I renewed my half-fast credentials…

on a recent ride with the Bombay Bicycle Club. It started innocently enough.

We met at a park near the edge of town. There were two options – short (30 miles) and long (70 miles). The ride leader urged those going long to head out first. There were maybe 8-10 of us. There were maybe 25 more doing the short ride.

As we headed out, we coalesced into one big group. A few folks worked their way up on the left. As we headed into more open road, the group started to spread out. A few faster riders began to disappear ahead. That was as it should be. I settled in near the back of the next group, at my usual leisurely pace for the first five miles. As we began to climb, I found myself moving to the front of that group. Another hill or two and I was in between the two groups. That was fine. I could enjoy the scenery and not look at a wheel or a back.

The fast guys must have gotten stuck in traffic at a crossroads, as I somehow found myself with them. The pace picked up to about 20 mph. Fine, as long as I was in a group. There were two guys who would ride along in the middle of the group, then one of them would accelerate up the left side and set a 25 mph pace. The next person would grab his wheel and we’d be flying along for a mile or two. Then he’d drop back and we’d settle into our usual pace. Then the other guy would do the same.

One year ago, crossing into Canada

It was exhilarating riding at a pace faster than usual. I had divided the route in my head into 7 mile segments – each 1/10 of the ride. At mile 21, my brain said “3/7 of the way. I can do this”. A bit later I said, “wait, that’s 3/10 of the way – this is not sustainable”. I drifted off the back. No way a half-fast rider can ping pong between 20 and 25 mph for another 50 miles.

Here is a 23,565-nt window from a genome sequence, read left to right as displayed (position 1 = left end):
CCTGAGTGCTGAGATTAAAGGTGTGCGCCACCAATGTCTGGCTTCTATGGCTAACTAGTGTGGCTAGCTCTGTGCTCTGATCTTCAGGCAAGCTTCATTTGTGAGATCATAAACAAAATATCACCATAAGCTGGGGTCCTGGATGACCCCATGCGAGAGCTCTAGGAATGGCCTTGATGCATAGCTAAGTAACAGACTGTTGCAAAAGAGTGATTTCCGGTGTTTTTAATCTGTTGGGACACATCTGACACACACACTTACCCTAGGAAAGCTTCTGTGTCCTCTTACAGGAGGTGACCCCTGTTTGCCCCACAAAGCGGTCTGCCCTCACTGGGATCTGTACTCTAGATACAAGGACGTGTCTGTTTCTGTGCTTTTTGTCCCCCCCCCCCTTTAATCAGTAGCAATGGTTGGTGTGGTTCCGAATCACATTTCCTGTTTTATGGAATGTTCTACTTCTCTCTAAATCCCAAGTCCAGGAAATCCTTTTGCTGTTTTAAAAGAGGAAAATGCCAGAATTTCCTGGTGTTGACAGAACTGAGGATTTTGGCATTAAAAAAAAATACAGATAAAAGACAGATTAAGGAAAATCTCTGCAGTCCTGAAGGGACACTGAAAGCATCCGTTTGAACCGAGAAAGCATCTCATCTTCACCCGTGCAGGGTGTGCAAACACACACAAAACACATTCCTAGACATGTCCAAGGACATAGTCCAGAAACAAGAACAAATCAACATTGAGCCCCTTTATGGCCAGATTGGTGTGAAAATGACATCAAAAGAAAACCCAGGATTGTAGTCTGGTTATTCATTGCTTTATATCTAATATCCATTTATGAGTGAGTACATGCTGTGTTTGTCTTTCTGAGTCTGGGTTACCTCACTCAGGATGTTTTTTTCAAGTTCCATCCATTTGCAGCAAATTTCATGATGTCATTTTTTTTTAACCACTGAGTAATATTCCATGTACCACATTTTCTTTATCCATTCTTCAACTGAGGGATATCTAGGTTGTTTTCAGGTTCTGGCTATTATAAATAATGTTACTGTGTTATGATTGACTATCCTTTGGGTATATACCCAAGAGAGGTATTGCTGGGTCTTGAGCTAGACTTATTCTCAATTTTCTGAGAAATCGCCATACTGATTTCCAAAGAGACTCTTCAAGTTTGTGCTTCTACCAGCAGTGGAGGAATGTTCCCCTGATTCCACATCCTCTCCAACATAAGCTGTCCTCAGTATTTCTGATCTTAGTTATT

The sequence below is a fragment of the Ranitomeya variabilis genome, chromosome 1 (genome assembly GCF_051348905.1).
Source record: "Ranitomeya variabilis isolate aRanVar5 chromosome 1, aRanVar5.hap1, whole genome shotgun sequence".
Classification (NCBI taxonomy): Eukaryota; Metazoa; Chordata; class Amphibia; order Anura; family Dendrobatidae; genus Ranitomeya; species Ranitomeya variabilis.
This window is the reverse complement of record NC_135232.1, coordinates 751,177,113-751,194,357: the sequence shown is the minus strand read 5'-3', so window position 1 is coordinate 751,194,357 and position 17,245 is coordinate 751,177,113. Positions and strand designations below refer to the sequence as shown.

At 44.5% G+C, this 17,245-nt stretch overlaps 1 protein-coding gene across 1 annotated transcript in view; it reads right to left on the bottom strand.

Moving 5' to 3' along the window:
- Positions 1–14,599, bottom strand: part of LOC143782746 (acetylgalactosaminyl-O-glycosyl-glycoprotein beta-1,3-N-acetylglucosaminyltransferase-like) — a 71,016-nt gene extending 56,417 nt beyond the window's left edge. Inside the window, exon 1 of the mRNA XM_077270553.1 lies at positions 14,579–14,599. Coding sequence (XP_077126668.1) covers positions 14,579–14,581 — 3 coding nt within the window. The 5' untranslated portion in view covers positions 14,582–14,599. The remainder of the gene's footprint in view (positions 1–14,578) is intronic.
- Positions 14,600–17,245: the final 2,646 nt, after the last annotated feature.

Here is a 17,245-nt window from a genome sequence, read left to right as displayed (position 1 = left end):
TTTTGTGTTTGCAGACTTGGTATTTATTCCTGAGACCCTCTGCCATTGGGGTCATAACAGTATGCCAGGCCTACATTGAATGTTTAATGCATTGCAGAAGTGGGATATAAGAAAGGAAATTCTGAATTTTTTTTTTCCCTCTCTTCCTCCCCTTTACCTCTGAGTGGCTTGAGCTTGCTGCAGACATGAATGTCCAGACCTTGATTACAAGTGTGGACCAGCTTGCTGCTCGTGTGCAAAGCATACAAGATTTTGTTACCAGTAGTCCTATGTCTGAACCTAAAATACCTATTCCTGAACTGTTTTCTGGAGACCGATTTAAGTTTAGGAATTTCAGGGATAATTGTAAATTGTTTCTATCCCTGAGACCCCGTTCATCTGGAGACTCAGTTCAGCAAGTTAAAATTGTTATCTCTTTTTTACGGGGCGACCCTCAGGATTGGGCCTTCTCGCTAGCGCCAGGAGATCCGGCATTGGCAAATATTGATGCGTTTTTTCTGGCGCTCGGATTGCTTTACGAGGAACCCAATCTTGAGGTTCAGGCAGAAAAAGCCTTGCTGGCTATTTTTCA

One year ago – 100 is only a number. No century today.

I caught up with them when we all stopped for cold drinks at a gas station/convenience store. I had the sense to wait until they were out of sight before heading back out on my own, at a reasonable pace. I reached the MacKenzie Environmental Center, near the midpoint of the ride. The cue sheet said continue straight. The sign said “Road Closed”. The pavement said “I haven’t been maintained for 20 years.” I checked my phone for another route, but had no service.

I rode back out to the main road and picked up a signal. I began to plot a new route, when the map disappeared and all I had was a blue beacon telling me “you are here”; but there was no here there. The signal came and went. Three more riders appeared. They acted like they knew where they were going. I decided to follow them.

We rode back to the “Road Closed” sign and rode through the barricade. Garmin said to continue, according to one of them. The mix of pavement and green was about 50/50; except for the places where it was obscured by all of the fallen twigs and small branches. We picked our way through and, just as I made a cyclocross joke, the pavement came to an end. There was an expanse of grass ahead of us; nothing even remotely resembling a path – but we could see an actual road just ahead so we continued on. In retrospect, there oughta be some pictures here. I didn’t realize this was going to be a story.

Back on the road, we had about 35 miles of headwind to home. I managed to hang on.